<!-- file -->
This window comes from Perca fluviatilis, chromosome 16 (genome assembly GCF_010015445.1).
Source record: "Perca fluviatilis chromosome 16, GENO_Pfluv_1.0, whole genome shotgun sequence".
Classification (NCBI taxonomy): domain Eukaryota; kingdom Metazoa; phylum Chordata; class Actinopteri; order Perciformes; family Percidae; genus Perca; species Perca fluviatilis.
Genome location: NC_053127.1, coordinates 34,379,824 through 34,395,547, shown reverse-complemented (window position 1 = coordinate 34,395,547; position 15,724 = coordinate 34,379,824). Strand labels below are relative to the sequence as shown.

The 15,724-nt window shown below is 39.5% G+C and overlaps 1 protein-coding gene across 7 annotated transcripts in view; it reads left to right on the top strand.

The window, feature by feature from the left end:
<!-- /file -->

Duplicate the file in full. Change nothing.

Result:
This window comes from Perca fluviatilis, chromosome 16 (genome assembly GCF_010015445.1).
Source record: "Perca fluviatilis chromosome 16, GENO_Pfluv_1.0, whole genome shotgun sequence".
Classification (NCBI taxonomy): domain Eukaryota; kingdom Metazoa; phylum Chordata; class Actinopteri; order Perciformes; family Percidae; genus Perca; species Perca fluviatilis.
Genome location: NC_053127.1, coordinates 34,379,824 through 34,395,547, shown reverse-complemented (window position 1 = coordinate 34,395,547; position 15,724 = coordinate 34,379,824). Strand labels below are relative to the sequence as shown.

The 15,724-nt window shown below is 39.5% G+C and overlaps 1 protein-coding gene across 7 annotated transcripts in view; it reads left to right on the top strand.

The window, feature by feature from the left end: